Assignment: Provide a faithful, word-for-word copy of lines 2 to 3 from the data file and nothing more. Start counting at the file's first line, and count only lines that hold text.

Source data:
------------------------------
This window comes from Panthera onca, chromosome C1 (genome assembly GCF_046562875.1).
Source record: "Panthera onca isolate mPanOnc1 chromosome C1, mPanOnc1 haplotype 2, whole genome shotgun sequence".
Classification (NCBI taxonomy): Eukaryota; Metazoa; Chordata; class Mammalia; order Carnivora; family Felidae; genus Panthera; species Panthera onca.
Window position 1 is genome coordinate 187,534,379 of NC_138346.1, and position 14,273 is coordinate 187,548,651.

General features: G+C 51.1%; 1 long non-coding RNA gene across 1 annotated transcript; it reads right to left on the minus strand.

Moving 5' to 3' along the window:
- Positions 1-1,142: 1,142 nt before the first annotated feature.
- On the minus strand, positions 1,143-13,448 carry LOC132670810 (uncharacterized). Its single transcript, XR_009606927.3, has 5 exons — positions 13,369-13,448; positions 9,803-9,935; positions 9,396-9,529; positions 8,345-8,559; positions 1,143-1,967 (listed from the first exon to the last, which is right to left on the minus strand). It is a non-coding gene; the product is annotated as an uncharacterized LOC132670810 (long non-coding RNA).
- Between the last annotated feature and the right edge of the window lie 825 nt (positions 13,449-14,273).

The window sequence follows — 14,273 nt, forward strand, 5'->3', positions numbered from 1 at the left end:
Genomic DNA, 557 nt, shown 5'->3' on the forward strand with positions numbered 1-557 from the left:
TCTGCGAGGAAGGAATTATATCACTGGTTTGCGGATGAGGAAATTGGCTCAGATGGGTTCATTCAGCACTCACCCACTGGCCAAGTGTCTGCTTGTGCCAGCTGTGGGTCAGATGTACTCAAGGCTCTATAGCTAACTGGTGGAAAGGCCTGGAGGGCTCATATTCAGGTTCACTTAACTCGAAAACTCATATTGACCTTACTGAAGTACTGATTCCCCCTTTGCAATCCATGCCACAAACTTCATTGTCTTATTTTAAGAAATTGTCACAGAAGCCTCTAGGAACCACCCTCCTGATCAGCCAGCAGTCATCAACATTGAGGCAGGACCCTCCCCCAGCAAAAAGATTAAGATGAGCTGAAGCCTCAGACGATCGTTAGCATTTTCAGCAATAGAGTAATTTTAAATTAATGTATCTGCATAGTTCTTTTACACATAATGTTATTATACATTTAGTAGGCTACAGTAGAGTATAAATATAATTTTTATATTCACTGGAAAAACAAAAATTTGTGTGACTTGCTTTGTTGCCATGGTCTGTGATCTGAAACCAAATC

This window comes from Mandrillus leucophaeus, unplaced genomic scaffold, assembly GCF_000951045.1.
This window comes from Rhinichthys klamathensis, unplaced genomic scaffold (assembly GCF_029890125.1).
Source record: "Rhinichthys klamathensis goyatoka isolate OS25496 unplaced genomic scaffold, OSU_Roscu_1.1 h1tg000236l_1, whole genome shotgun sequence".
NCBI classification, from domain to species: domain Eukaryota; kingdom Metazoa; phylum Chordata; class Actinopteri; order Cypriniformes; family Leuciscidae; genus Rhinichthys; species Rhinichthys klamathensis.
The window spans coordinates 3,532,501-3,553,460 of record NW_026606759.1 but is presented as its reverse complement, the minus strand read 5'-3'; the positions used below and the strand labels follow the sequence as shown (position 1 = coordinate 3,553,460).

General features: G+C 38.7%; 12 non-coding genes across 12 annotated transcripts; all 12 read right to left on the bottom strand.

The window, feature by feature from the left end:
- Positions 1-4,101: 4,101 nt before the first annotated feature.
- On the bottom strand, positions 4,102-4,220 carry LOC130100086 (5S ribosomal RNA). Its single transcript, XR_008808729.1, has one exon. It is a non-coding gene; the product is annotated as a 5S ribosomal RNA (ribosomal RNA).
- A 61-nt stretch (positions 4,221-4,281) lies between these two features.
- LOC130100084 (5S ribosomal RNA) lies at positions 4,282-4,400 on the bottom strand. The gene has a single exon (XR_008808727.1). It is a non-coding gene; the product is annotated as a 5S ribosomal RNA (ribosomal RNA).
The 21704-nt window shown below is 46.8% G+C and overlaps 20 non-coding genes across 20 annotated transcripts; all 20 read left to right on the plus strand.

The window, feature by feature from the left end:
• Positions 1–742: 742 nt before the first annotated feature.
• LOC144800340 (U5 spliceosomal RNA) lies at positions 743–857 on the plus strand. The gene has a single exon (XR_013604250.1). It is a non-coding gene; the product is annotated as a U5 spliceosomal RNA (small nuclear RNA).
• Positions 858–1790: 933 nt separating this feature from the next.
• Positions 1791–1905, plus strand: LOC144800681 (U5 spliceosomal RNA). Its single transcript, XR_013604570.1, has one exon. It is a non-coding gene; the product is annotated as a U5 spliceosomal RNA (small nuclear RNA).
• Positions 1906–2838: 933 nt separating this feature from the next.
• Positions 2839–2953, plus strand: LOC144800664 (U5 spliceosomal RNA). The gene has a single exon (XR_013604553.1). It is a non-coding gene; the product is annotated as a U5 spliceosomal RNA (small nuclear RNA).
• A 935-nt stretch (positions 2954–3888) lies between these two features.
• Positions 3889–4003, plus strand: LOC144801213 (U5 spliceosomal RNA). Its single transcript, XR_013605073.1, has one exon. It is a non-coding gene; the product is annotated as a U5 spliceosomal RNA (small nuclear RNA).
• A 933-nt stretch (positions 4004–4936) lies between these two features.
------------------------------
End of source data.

Source record: "Panthera onca isolate mPanOnc1 chromosome C1, mPanOnc1 haplotype 2, whole genome shotgun sequence".
Classification (NCBI taxonomy): Eukaryota; Metazoa; Chordata; class Mammalia; order Carnivora; family Felidae; genus Panthera; species Panthera onca.